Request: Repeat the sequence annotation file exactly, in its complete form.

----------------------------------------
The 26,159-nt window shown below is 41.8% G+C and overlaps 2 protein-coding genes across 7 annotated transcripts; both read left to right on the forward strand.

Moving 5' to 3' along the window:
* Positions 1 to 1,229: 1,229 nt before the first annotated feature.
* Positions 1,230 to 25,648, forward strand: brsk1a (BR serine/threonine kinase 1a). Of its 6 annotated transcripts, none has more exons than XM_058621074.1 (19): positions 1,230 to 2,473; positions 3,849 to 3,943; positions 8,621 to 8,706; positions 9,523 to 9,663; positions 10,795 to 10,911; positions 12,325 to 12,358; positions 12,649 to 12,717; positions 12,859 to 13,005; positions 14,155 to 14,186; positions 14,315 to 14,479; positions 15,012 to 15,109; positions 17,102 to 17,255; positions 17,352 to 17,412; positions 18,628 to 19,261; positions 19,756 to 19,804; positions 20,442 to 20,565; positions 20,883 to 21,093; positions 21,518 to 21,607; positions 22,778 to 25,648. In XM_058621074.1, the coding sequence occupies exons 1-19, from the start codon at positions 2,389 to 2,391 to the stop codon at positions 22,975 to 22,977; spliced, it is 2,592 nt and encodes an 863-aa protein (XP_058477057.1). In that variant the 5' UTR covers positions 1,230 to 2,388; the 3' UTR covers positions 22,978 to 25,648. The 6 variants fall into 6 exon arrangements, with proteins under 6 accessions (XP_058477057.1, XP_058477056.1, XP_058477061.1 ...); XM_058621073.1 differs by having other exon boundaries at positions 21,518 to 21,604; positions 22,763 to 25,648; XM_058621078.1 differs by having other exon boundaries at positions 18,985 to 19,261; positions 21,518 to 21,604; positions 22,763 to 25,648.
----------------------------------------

The 26,159-nt window shown below is 41.8% G+C and overlaps 2 protein-coding genes across 7 annotated transcripts; both read left to right on the forward strand.

Moving 5' to 3' along the window:
* Positions 1 to 1,229: 1,229 nt before the first annotated feature.
* Positions 1,230 to 25,648, forward strand: brsk1a (BR serine/threonine kinase 1a). Of its 6 annotated transcripts, none has more exons than XM_058621074.1 (19): positions 1,230 to 2,473; positions 3,849 to 3,943; positions 8,621 to 8,706; positions 9,523 to 9,663; positions 10,795 to 10,911; positions 12,325 to 12,358; positions 12,649 to 12,717; positions 12,859 to 13,005; positions 14,155 to 14,186; positions 14,315 to 14,479; positions 15,012 to 15,109; positions 17,102 to 17,255; positions 17,352 to 17,412; positions 18,628 to 19,261; positions 19,756 to 19,804; positions 20,442 to 20,565; positions 20,883 to 21,093; positions 21,518 to 21,607; positions 22,778 to 25,648. In XM_058621074.1, the coding sequence occupies exons 1-19, from the start codon at positions 2,389 to 2,391 to the stop codon at positions 22,975 to 22,977; spliced, it is 2,592 nt and encodes an 863-aa protein (XP_058477057.1). In that variant the 5' UTR covers positions 1,230 to 2,388; the 3' UTR covers positions 22,978 to 25,648. The 6 variants fall into 6 exon arrangements, with proteins under 6 accessions (XP_058477057.1, XP_058477056.1, XP_058477061.1 ...); XM_058621073.1 differs by having other exon boundaries at positions 21,518 to 21,604; positions 22,763 to 25,648; XM_058621078.1 differs by having other exon boundaries at positions 18,985 to 19,261; positions 21,518 to 21,604; positions 22,763 to 25,648.